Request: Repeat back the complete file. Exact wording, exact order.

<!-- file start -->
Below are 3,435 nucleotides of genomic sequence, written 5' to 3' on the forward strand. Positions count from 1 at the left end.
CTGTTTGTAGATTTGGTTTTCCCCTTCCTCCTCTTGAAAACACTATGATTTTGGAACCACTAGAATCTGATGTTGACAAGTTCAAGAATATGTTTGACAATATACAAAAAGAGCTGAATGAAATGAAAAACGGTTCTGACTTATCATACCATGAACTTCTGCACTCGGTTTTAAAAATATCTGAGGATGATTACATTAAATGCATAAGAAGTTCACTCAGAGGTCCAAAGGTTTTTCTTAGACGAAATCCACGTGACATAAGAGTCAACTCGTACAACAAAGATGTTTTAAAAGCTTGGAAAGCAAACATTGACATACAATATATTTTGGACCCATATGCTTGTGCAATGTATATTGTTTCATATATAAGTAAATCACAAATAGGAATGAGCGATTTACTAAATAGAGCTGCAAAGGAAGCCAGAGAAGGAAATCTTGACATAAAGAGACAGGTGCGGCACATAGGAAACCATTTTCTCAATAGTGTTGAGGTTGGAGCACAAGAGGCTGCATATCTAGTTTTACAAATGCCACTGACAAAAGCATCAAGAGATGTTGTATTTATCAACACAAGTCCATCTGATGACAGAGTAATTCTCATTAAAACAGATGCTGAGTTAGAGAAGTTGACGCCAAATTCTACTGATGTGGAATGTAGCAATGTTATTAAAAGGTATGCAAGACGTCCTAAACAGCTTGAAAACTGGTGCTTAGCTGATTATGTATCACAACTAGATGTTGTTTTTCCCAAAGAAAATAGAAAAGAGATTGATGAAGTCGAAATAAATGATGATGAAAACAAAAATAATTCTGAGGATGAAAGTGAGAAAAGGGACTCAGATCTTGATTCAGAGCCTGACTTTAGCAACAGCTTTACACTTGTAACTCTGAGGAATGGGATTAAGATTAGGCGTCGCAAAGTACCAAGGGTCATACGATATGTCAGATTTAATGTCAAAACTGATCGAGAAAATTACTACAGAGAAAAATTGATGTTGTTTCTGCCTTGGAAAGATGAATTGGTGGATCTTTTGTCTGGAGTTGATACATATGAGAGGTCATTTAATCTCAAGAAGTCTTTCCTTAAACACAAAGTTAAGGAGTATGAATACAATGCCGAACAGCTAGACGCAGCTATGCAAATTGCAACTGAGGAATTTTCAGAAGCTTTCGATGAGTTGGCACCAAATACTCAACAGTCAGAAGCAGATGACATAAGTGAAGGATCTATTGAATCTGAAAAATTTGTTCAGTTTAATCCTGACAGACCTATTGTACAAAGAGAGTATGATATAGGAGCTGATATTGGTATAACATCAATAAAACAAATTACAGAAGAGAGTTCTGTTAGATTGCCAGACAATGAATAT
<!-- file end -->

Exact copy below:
Below are 3,435 nucleotides of genomic sequence, written 5' to 3' on the forward strand. Positions count from 1 at the left end.
CTGTTTGTAGATTTGGTTTTCCCCTTCCTCCTCTTGAAAACACTATGATTTTGGAACCACTAGAATCTGATGTTGACAAGTTCAAGAATATGTTTGACAATATACAAAAAGAGCTGAATGAAATGAAAAACGGTTCTGACTTATCATACCATGAACTTCTGCACTCGGTTTTAAAAATATCTGAGGATGATTACATTAAATGCATAAGAAGTTCACTCAGAGGTCCAAAGGTTTTTCTTAGACGAAATCCACGTGACATAAGAGTCAACTCGTACAACAAAGATGTTTTAAAAGCTTGGAAAGCAAACATTGACATACAATATATTTTGGACCCATATGCTTGTGCAATGTATATTGTTTCATATATAAGTAAATCACAAATAGGAATGAGCGATTTACTAAATAGAGCTGCAAAGGAAGCCAGAGAAGGAAATCTTGACATAAAGAGACAGGTGCGGCACATAGGAAACCATTTTCTCAATAGTGTTGAGGTTGGAGCACAAGAGGCTGCATATCTAGTTTTACAAATGCCACTGACAAAAGCATCAAGAGATGTTGTATTTATCAACACAAGTCCATCTGATGACAGAGTAATTCTCATTAAAACAGATGCTGAGTTAGAGAAGTTGACGCCAAATTCTACTGATGTGGAATGTAGCAATGTTATTAAAAGGTATGCAAGACGTCCTAAACAGCTTGAAAACTGGTGCTTAGCTGATTATGTATCACAACTAGATGTTGTTTTTCCCAAAGAAAATAGAAAAGAGATTGATGAAGTCGAAATAAATGATGATGAAAACAAAAATAATTCTGAGGATGAAAGTGAGAAAAGGGACTCAGATCTTGATTCAGAGCCTGACTTTAGCAACAGCTTTACACTTGTAACTCTGAGGAATGGGATTAAGATTAGGCGTCGCAAAGTACCAAGGGTCATACGATATGTCAGATTTAATGTCAAAACTGATCGAGAAAATTACTACAGAGAAAAATTGATGTTGTTTCTGCCTTGGAAAGATGAATTGGTGGATCTTTTGTCTGGAGTTGATACATATGAGAGGTCATTTAATCTCAAGAAGTCTTTCCTTAAACACAAAGTTAAGGAGTATGAATACAATGCCGAACAGCTAGACGCAGCTATGCAAATTGCAACTGAGGAATTTTCAGAAGCTTTCGATGAGTTGGCACCAAATACTCAACAGTCAGAAGCAGATGACATAAGTGAAGGATCTATTGAATCTGAAAAATTTGTTCAGTTTAATCCTGACAGACCTATTGTACAAAGAGAGTATGATATAGGAGCTGATATTGGTATAACATCAATAAAACAAATTACAGAAGAGAGTTCTGTTAGATTGCCAGACAATGAATAT